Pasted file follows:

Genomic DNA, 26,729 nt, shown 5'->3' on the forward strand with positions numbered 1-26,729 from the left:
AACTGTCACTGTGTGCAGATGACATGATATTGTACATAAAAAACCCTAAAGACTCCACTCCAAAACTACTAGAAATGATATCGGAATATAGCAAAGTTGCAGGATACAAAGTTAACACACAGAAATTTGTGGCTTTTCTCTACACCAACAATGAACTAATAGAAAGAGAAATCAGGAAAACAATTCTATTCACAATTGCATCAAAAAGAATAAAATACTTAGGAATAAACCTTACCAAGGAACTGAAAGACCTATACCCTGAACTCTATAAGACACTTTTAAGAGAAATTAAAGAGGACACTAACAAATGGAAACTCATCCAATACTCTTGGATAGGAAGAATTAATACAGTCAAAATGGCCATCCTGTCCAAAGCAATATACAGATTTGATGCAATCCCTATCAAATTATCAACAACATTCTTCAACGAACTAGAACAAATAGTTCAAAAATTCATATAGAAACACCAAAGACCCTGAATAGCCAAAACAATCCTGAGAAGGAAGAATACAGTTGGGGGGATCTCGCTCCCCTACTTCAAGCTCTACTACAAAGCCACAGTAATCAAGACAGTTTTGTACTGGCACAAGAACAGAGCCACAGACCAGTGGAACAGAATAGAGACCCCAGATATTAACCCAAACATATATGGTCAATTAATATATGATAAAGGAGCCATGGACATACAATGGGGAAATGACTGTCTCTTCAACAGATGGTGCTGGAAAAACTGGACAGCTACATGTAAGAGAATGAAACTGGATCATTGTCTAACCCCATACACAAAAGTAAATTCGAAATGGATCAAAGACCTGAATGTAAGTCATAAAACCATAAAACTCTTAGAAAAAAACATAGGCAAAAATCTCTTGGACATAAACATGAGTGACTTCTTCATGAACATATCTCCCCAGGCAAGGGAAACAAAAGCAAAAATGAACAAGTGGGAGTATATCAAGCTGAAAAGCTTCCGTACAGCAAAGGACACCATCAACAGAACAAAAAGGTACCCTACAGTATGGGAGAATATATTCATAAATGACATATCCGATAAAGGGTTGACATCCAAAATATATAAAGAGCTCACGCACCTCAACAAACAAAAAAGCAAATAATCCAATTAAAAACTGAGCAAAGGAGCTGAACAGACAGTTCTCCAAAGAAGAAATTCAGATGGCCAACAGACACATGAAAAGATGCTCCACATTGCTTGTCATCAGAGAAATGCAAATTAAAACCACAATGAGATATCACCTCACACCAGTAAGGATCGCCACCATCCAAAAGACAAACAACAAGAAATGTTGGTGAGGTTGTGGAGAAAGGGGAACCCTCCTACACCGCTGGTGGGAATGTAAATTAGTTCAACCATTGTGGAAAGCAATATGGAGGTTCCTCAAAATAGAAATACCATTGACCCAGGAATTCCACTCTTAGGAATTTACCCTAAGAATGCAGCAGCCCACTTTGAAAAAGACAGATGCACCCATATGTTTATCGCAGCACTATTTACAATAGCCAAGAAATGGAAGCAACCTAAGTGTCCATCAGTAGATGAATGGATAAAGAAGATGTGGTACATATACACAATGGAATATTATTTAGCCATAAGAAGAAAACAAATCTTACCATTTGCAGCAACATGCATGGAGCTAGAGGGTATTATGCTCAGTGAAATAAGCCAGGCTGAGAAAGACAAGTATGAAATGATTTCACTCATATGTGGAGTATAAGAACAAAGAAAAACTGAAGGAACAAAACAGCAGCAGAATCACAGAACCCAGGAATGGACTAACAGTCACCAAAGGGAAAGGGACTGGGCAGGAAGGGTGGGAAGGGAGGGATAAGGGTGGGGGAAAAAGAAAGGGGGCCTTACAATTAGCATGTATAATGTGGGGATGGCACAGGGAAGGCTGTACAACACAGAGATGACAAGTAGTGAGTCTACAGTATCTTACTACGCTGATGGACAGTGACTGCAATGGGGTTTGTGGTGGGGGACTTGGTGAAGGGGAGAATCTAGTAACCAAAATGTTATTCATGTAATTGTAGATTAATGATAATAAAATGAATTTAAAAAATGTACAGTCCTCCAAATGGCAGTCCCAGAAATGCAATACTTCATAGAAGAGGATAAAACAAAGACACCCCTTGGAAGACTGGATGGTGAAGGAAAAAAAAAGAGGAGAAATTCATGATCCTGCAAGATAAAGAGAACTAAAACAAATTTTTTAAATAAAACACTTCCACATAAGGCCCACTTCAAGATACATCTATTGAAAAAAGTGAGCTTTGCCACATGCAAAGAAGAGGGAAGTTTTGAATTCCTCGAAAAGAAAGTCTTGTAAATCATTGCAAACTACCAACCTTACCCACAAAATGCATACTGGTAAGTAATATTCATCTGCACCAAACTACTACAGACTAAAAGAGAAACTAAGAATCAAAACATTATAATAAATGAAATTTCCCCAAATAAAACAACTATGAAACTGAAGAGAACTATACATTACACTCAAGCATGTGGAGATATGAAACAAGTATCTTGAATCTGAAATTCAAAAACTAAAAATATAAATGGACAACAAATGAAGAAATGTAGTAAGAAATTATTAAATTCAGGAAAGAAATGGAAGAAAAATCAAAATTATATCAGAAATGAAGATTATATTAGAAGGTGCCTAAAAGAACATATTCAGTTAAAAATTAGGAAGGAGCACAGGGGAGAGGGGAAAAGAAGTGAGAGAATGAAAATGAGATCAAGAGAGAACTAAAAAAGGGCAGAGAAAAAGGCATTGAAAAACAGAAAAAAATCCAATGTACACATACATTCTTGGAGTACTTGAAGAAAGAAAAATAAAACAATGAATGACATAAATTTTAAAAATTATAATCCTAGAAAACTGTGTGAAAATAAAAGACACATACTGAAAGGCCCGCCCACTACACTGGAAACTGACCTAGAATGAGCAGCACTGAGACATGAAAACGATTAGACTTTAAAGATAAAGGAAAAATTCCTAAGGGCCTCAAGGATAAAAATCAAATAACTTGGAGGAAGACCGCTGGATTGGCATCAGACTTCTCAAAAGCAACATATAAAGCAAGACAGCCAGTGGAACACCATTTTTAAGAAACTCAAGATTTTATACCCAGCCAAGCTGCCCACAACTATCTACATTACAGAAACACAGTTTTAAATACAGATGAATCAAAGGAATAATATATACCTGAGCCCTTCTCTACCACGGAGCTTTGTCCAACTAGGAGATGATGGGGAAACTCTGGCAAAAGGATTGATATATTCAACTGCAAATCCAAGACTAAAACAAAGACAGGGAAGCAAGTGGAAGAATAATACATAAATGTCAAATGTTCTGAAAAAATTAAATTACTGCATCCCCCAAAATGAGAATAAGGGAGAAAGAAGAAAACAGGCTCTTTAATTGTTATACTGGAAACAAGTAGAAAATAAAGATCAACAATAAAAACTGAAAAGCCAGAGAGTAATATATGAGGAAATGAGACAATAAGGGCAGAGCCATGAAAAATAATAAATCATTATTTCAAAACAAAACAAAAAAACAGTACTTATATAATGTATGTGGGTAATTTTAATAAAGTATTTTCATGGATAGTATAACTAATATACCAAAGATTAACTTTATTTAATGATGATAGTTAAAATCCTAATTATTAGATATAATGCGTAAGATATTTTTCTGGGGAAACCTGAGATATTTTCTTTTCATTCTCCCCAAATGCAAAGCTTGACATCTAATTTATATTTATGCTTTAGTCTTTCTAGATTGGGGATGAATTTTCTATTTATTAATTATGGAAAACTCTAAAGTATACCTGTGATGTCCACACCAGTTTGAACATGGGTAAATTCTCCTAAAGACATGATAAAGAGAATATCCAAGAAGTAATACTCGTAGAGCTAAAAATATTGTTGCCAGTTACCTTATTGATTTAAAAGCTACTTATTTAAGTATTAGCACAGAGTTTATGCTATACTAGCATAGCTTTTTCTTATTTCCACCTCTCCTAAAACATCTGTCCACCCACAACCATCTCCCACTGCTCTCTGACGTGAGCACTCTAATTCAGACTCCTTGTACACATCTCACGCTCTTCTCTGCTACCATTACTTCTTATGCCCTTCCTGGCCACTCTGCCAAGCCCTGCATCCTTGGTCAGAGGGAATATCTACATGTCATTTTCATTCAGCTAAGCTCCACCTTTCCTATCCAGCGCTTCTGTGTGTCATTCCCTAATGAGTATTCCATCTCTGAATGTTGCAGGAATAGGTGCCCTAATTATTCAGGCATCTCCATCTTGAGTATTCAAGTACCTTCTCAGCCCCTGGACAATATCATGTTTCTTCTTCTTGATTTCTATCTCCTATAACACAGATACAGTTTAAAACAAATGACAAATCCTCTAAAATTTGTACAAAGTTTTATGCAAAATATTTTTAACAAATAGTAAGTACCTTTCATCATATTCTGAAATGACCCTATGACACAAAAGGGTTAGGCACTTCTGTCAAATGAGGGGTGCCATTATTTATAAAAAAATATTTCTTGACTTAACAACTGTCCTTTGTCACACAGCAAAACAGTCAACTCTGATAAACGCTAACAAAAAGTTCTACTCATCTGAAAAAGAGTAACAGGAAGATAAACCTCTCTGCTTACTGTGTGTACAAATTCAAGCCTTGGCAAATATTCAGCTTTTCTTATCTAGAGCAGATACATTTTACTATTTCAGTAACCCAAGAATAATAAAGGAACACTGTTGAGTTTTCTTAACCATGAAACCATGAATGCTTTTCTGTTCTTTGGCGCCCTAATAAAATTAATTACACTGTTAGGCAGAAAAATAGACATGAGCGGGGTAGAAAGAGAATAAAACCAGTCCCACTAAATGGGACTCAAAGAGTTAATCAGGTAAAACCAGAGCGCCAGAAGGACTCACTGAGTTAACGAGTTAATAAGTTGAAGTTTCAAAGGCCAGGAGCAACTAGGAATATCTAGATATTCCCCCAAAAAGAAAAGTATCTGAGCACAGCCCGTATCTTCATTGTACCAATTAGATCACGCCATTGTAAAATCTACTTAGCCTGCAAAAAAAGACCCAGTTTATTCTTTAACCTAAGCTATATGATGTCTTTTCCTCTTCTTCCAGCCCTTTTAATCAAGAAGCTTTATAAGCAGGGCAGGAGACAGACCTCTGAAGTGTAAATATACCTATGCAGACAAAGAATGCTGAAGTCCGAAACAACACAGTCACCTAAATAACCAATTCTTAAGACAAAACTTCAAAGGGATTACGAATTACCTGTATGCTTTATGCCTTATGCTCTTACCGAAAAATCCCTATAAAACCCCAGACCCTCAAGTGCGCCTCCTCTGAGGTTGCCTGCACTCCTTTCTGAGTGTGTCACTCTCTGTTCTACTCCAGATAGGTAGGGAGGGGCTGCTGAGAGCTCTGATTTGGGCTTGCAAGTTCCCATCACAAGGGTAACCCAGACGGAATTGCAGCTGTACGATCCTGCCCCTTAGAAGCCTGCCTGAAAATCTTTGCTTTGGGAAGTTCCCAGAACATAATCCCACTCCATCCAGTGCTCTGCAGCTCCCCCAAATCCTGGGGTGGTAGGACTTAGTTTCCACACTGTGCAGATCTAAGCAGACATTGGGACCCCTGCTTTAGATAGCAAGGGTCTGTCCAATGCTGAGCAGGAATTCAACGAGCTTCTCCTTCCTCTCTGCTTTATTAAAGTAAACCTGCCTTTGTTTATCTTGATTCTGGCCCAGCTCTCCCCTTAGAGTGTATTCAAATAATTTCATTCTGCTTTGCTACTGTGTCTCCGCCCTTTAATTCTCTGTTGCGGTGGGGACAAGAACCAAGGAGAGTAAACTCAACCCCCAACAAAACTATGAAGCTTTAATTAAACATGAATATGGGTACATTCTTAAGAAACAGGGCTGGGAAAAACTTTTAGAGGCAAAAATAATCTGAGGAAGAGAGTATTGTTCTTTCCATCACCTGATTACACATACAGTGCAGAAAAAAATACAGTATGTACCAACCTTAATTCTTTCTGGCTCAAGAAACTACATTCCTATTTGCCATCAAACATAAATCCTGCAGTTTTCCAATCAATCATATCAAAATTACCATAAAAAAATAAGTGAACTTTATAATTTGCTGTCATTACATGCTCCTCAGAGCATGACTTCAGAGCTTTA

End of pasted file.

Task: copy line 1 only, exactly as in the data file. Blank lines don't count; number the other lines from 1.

Genomic DNA, 26,729 nt, shown 5'->3' on the forward strand with positions numbered 1-26,729 from the left: